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If you are facing a tax bill in 2015, you may want to consider some giving to help lower your liability

It is the season of giving to others and many Canadians are getting into the spirit. According to the 2015 BMO Charitable Giving Poll, Canadians are planning to be generous this holiday season and continue their donating ways into 2016.

The average holiday donation is expected to be about $167. Donating to a favourite charity instead of giving gifts is becoming more and more popular. Many charities such as Plan Canada or World Vision actually have a catalog of “gifts” that are directed to areas of need. It is not every day you can give someone a goat or water sanitation.

The poll also showed Canadians are planning to donate nearly $700 to charities in the next year. The number of people planning to donate may be down slightly but the good news is the amount being donated is staying consistent.

There are a number of reasons to give money to charities and everyone has their own. And while it is secondary for most people, charitable donations also provide tax savings. Registered Canadian charities are allowed to issue receipts for donations so you can make a claim on your tax return.

Many charities are now issuing electronic receipts to reduce the amount of paperwork they have to handle. For example, if you supported someone’s moustache efforts during Movember, you could opt to have your charitable donation receipt emailed to you. Though it makes life easy for a charity, it does mean you need to be organized when it comes to tracking your receipts. Each one means you pay less tax so hang onto them.

Charitable donations give you the most tax savings when you claim more than $200 at one time. You receive a 15 per cent federal credit for your first $200 in donations and then 29 per cent federally for every dollar over $200. So if you donate $500 in 2015, you get $117 in federal tax savings. And then you also need to factor in your provincial savings. If you are married or common-law, you can also combine your receipts to maximize your tax savings. Usually, the higher income earner should claim all or most of the donations.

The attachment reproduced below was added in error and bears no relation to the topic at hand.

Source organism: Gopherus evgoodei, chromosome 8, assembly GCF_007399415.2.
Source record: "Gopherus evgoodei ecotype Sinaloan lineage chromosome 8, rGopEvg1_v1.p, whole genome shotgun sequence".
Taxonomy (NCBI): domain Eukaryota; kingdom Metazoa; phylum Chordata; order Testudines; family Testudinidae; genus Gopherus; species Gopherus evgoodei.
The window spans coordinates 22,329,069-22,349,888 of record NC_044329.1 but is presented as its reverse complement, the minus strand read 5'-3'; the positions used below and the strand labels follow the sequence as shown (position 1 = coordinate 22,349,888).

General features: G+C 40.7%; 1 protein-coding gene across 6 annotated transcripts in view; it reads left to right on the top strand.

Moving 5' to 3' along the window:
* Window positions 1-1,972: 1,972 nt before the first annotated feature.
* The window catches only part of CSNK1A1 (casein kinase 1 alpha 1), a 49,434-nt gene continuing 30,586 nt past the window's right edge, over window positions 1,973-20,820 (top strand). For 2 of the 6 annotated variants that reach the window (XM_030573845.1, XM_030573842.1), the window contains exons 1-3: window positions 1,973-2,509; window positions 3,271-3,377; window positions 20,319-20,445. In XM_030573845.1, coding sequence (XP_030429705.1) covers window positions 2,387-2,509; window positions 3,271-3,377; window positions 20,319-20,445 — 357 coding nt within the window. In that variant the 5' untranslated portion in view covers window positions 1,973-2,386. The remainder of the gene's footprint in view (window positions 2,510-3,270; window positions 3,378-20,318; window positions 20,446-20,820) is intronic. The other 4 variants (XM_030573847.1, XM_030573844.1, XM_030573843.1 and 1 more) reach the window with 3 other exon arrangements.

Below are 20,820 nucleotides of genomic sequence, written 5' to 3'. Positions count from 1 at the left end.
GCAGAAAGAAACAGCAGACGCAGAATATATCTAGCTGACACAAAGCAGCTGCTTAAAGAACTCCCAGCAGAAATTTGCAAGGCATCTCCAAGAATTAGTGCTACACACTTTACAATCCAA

Unlike other non-refundable credits, you are allowed to claim up to six years worth of charitable donations on one tax return. So if you do not break the $200 threshold for 2015, you may be better to hold onto your receipts until you file your 2016 tax return. This also means that if you find a receipt you missed from 2014 or earlier, you could add it to your pile for 2015.

The government did introduce the First Time Super Donor Tax Credit to try and encourage more Canadians to give. Available until 2017, the credit boosts the tax savings for a new or lapsed donor. If your donations total more than $200, it can produce a tax credit between 40 to 50 per cent depending on what province you live in.

The Canada Revenue Agency is cracking down on charitable giving tax schemes. For example, taxpayers have been told they could donate $1,000 to a charity and receive a tax receipt for more than the donation amount. There are a variety of reasons given for this increase. Sometimes it is marketed as more purchasing power in a third-world country.

Receiving a receipt for more than you donated is illegal. If you choose to participate in charitable scheme then the CRA will automatically review your return. If the donation results in a refund, the CRA will verify your return before you receive your refund. It will hold up the processing of your return for weeks. So make sure all of your receipts are valid.

If you are expecting to owe the government in 2015, you may want to consider making some charitable donations to help lower your tax payable. Donations made to registered charities by December 31 are eligible for your 2015 tax return. Even if you only have a few slips, make sure you keep them to claim in future years. It feels good to give but it also feels good to save a few extra dollars on your tax bill.


Source: HP

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